Burger (second from right) with The Monks
Minnesota Public Radio reports that Gary Burger, frontman of '60s freakbeat band The Monks, died over the weekend at 72. The band was formed in the mid-'60s by American G.I.'s stationed in Germany and came up with a sound that was truly original. Says Julian Cope of their 1996 album, Black Monk Time:

NO-ONE ever came up with a whole album of such dementia. The Monks' Black Monk Time is a gem born of isolation and the horrible deep-down knowledge that no-one is really listening to what your [sic] saying. And the Monks took full artistic advantage of their lucky/unlucky position as American rockers in a country that was desperate for the real thing. They wrote songs that would have been horribly mutilated by arrangers and producers had they been back in America. But there was no need for them to clean up their act, as the Beatles and others had had to do on returning home, for there were no artistic constraints in a country that liked the sound of beat music but had no idea about its lyric content.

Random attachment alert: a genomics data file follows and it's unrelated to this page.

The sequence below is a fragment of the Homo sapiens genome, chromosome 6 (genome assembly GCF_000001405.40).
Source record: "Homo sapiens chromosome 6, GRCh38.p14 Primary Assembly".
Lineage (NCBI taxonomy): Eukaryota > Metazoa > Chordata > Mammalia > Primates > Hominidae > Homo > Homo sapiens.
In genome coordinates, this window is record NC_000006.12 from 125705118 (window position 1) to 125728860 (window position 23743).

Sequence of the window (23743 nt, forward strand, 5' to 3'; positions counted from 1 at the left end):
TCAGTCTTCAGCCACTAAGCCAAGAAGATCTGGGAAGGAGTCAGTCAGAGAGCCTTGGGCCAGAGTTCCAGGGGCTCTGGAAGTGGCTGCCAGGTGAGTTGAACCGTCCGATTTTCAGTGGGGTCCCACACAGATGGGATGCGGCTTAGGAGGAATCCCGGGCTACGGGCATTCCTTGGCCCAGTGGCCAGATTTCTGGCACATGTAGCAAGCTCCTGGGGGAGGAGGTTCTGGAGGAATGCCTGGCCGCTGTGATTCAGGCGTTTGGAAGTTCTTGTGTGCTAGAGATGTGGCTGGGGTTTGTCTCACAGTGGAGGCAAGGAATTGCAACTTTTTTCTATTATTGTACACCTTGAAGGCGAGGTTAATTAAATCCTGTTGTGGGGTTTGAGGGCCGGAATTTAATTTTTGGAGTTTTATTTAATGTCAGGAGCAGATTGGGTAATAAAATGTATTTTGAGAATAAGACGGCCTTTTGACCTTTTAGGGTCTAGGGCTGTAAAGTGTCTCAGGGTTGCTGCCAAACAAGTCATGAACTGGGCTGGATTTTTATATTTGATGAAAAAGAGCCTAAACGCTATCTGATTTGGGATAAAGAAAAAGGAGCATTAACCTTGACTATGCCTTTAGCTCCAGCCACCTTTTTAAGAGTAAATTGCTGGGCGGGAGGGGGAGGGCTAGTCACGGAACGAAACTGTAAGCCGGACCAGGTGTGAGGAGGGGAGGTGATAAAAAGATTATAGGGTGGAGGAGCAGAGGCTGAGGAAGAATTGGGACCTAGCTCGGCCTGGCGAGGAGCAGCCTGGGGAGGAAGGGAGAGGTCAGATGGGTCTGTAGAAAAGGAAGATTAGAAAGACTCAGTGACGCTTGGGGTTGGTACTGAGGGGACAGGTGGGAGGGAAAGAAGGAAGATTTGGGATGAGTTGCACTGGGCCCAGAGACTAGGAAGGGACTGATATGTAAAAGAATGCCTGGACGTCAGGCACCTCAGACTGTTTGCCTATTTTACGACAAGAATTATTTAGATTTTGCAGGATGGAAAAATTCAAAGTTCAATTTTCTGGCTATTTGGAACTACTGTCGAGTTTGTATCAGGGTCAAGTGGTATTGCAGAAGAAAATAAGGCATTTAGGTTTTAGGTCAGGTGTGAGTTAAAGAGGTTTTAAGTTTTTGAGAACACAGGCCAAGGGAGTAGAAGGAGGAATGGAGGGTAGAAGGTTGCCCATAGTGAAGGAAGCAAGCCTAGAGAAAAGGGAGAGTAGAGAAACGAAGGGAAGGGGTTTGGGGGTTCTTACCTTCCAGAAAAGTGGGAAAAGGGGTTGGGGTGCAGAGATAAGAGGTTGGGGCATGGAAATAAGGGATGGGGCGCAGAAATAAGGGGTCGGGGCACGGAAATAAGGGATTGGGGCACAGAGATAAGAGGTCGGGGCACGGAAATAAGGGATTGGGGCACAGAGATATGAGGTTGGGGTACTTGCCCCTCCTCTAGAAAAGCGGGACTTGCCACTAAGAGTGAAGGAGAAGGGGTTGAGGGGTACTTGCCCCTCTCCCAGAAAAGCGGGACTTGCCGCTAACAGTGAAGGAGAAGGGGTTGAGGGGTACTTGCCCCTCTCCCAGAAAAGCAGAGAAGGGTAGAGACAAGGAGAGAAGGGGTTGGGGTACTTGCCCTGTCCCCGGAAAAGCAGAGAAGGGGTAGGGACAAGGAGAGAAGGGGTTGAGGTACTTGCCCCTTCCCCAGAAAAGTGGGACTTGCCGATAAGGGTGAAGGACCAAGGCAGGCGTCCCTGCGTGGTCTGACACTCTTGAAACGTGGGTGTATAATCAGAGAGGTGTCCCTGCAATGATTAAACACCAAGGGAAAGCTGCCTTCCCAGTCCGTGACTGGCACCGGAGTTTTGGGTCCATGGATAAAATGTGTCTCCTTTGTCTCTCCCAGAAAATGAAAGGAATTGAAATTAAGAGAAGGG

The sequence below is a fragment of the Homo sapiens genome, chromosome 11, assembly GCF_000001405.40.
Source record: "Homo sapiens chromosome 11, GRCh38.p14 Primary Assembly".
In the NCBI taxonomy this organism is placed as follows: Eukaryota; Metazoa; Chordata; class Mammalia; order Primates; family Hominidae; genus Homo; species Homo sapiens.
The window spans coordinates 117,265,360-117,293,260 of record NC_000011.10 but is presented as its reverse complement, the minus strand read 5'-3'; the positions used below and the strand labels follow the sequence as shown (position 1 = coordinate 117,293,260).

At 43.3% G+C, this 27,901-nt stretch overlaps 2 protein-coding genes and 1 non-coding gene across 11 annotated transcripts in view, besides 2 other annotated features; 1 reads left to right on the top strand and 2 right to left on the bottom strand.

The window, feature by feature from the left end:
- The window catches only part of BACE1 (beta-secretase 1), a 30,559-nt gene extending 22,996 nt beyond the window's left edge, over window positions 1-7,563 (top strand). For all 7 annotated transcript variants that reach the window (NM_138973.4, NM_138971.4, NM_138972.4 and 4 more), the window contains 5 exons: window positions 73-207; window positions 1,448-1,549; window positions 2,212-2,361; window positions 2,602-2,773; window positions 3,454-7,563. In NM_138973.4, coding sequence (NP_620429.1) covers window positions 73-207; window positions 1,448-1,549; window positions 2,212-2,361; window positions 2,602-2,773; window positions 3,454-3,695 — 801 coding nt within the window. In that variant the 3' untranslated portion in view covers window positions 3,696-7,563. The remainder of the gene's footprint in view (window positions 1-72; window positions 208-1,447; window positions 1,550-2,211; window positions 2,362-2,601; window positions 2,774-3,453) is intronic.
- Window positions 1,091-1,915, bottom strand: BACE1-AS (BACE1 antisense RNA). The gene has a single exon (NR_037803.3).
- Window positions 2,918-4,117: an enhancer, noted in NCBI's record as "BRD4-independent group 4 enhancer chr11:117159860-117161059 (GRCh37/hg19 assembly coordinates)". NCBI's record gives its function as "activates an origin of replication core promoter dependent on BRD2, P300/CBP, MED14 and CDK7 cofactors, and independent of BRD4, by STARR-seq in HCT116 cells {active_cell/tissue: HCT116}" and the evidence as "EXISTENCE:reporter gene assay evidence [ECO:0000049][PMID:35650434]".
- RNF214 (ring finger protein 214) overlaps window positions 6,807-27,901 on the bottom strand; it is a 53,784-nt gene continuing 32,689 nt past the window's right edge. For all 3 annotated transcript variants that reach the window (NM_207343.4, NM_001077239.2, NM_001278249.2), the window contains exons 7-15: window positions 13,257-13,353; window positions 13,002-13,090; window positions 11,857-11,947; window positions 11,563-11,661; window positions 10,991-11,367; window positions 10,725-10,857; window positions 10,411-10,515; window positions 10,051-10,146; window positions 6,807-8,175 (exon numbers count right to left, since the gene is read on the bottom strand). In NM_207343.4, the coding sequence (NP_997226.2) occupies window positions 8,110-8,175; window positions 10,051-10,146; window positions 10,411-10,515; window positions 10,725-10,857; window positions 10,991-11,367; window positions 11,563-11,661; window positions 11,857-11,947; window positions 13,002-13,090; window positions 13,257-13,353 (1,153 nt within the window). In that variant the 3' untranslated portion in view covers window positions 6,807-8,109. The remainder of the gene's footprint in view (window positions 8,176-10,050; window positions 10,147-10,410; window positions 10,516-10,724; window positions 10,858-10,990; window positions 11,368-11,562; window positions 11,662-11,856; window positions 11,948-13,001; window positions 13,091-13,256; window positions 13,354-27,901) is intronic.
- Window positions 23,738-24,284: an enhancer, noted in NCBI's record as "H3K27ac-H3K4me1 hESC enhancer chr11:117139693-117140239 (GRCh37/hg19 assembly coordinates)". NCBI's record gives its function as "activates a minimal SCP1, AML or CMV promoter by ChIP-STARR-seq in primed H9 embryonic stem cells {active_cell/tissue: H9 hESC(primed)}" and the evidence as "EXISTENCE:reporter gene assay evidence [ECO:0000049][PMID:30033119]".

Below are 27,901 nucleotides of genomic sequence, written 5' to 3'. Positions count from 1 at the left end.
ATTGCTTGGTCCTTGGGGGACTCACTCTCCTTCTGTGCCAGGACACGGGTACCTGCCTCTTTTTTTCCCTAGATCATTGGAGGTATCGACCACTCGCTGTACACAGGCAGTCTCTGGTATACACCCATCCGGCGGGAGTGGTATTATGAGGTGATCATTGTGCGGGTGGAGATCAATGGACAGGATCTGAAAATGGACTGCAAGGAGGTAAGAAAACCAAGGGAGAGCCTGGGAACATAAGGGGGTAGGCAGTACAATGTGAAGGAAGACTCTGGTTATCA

While The Monks were never well-known during their original run, the band later achieved cult status and proved influential. The Fall covered them three times in the early '90s and Black Monk Time was reissued by Rick Rubin and Henry Rollins' Infinite Zero label in 1996. The band played reunion shows sporadically over the last 20 years and Burger was elected Mayor of Turtle River, Minnesota in 2006.

Gary, you'll be missed. Rest in peace. Check out some vintage Monks live footage below.


The Monks on German TV, 1966